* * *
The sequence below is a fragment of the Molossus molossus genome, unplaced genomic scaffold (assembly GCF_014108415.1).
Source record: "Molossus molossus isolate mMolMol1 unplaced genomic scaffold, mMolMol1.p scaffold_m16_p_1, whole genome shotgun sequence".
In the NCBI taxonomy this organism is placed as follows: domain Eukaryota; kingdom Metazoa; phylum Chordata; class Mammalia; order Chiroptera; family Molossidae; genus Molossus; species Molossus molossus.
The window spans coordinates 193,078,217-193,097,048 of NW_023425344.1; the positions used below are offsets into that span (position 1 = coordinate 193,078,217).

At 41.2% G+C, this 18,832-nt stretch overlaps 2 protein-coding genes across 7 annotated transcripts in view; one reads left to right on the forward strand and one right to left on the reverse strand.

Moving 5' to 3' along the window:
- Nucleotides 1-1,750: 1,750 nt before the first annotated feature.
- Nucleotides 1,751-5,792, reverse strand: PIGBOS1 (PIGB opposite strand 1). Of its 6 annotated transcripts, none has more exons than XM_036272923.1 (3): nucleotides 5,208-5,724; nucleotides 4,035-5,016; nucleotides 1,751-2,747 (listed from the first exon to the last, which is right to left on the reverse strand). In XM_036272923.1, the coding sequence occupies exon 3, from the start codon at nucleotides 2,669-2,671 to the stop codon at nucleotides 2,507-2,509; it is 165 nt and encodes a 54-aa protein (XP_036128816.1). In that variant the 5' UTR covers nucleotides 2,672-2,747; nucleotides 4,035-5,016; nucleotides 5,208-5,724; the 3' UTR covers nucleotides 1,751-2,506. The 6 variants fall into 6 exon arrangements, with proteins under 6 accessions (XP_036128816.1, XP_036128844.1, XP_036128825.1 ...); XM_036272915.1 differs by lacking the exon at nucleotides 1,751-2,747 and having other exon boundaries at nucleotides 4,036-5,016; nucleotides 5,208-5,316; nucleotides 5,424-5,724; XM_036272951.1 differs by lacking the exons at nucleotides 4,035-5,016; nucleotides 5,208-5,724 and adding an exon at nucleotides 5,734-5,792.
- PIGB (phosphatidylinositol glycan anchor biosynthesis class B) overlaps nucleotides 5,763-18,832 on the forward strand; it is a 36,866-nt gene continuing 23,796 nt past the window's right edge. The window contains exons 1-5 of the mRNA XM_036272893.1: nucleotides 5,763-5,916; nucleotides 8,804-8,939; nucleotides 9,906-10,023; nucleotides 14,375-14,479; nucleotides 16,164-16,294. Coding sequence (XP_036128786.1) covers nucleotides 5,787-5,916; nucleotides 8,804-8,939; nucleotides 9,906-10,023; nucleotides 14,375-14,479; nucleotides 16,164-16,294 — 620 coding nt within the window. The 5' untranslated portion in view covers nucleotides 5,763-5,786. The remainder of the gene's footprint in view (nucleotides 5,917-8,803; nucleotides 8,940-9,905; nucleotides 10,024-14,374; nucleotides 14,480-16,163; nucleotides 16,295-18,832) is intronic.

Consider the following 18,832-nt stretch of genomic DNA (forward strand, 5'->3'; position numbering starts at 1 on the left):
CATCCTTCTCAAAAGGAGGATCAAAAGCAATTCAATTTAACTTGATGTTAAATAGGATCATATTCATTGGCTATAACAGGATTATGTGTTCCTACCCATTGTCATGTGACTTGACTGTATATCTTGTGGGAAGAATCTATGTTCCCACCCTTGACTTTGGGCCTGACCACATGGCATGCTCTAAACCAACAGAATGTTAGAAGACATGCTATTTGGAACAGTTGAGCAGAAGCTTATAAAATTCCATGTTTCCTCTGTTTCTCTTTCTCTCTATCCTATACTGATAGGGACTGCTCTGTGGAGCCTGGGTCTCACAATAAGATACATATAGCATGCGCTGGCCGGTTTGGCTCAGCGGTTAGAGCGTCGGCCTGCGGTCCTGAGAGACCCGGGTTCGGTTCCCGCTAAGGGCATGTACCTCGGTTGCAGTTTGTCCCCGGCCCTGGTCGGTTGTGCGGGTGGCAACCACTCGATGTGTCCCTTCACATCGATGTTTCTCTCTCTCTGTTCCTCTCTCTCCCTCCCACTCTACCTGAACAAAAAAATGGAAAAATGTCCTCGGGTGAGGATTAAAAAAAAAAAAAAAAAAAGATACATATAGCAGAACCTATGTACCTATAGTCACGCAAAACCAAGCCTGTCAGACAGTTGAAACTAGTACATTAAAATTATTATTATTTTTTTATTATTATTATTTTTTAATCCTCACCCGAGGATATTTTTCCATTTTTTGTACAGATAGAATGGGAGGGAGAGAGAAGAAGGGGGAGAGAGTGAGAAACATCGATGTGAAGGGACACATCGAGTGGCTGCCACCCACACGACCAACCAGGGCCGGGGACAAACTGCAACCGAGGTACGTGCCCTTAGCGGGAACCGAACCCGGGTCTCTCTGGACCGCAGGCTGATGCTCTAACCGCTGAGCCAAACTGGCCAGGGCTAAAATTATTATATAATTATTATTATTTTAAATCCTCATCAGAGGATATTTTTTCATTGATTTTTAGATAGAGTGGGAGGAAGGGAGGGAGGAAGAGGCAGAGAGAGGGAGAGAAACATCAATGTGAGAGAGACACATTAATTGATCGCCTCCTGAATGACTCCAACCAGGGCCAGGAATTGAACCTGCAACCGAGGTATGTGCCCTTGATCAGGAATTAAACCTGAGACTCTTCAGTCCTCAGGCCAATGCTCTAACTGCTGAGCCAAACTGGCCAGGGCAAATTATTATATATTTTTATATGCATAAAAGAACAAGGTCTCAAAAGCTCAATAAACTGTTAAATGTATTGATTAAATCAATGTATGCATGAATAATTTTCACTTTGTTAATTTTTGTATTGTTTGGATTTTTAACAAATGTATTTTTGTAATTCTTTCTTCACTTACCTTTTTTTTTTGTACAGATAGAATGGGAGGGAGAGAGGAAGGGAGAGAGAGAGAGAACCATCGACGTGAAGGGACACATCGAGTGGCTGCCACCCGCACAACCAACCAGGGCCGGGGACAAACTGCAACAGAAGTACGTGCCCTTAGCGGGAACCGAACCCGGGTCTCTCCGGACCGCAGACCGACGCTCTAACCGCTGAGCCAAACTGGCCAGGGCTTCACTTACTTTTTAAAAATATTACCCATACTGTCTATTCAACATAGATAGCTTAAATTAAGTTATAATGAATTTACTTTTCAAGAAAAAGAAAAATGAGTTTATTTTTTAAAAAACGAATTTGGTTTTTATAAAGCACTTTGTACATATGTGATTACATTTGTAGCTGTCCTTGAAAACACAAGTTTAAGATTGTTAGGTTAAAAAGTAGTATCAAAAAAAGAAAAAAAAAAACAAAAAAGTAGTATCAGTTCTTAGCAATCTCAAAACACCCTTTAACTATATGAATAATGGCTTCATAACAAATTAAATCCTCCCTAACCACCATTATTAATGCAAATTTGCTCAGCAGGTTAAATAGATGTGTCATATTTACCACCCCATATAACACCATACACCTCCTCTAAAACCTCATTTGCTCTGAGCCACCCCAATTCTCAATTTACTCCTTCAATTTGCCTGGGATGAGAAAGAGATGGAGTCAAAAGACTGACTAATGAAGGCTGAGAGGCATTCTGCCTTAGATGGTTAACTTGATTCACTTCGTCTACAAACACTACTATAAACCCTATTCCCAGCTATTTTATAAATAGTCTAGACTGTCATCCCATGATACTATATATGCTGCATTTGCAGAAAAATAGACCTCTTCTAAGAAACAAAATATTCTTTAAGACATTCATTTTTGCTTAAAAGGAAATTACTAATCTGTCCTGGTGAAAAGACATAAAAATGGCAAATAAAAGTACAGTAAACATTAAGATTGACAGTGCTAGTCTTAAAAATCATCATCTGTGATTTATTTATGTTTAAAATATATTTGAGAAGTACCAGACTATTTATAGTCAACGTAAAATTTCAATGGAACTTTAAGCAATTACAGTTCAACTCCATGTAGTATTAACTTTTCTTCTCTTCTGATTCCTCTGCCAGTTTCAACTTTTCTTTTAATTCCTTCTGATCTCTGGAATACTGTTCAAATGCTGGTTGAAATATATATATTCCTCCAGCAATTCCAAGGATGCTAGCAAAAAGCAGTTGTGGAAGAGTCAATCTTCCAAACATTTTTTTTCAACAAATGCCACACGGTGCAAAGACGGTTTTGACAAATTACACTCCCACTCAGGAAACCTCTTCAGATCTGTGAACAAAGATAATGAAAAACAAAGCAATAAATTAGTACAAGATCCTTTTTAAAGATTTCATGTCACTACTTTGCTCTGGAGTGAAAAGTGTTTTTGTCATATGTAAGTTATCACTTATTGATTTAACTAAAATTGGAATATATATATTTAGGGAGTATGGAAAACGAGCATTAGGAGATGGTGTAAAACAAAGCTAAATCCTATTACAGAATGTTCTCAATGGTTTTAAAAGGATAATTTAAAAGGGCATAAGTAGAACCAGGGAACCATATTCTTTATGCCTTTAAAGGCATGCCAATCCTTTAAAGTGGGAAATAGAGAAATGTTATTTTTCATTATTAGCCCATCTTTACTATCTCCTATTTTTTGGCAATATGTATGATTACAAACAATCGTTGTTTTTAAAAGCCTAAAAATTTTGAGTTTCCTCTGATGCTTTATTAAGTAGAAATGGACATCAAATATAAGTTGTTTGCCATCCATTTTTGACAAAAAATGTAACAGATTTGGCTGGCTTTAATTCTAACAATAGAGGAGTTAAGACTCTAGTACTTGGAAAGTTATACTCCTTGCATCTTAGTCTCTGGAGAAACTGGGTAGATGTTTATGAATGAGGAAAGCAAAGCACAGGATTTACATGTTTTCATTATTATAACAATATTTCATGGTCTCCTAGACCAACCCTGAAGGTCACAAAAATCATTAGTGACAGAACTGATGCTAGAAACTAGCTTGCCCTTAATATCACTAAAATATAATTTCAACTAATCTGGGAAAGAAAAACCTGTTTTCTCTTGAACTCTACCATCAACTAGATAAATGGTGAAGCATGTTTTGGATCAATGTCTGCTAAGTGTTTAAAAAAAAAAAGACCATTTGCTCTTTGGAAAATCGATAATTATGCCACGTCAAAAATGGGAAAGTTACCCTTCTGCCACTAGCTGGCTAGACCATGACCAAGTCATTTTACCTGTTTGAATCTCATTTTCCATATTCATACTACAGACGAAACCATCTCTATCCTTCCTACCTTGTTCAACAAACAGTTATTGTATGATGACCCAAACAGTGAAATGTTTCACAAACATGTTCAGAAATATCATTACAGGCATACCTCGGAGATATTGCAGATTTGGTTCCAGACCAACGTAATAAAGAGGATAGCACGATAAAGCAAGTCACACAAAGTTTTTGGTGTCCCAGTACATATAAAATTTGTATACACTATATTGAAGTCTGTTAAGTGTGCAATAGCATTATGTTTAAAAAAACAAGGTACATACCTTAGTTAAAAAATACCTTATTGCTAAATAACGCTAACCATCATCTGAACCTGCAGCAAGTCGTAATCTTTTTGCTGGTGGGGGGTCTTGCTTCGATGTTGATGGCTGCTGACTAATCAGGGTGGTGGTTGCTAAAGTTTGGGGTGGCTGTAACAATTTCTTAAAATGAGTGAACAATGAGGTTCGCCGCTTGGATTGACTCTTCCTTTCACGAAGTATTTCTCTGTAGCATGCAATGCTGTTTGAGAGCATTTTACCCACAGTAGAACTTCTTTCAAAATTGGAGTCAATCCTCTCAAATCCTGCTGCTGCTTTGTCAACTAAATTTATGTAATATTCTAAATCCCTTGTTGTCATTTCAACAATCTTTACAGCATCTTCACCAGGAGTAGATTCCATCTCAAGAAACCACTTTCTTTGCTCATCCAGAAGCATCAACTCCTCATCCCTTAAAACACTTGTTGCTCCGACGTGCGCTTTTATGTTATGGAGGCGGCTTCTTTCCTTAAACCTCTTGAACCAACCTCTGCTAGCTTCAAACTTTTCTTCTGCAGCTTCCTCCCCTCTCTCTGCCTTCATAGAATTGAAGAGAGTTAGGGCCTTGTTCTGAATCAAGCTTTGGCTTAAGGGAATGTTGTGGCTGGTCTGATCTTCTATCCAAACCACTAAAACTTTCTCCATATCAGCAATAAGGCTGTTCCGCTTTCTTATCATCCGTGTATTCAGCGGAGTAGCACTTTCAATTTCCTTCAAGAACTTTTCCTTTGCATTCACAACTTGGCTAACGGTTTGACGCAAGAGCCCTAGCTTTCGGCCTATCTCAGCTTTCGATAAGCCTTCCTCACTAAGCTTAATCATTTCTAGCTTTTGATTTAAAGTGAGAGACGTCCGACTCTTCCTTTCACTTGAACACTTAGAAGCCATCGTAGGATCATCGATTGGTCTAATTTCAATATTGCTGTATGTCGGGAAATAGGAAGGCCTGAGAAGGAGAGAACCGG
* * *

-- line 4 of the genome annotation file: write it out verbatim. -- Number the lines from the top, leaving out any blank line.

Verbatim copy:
The window spans coordinates 193,078,217-193,097,048 of NW_023425344.1; the positions used below are offsets into that span (position 1 = coordinate 193,078,217).